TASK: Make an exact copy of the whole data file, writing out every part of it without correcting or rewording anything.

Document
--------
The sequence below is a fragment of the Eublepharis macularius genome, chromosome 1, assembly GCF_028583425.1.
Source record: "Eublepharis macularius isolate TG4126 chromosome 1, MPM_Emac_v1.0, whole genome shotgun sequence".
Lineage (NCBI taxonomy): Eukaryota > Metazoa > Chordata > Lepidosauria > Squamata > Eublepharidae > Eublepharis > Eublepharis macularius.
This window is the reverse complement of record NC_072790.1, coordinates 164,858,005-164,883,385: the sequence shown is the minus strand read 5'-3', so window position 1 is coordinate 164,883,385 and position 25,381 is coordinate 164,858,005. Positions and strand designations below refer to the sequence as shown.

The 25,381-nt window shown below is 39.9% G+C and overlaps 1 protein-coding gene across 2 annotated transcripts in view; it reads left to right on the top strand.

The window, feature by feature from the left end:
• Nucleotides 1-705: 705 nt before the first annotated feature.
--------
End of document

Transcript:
The sequence below is a fragment of the Eublepharis macularius genome, chromosome 1, assembly GCF_028583425.1.
Source record: "Eublepharis macularius isolate TG4126 chromosome 1, MPM_Emac_v1.0, whole genome shotgun sequence".
Lineage (NCBI taxonomy): Eukaryota > Metazoa > Chordata > Lepidosauria > Squamata > Eublepharidae > Eublepharis > Eublepharis macularius.
This window is the reverse complement of record NC_072790.1, coordinates 164,858,005-164,883,385: the sequence shown is the minus strand read 5'-3', so window position 1 is coordinate 164,883,385 and position 25,381 is coordinate 164,858,005. Positions and strand designations below refer to the sequence as shown.

The 25,381-nt window shown below is 39.9% G+C and overlaps 1 protein-coding gene across 2 annotated transcripts in view; it reads left to right on the top strand.

The window, feature by feature from the left end:
• Nucleotides 1-705: 705 nt before the first annotated feature.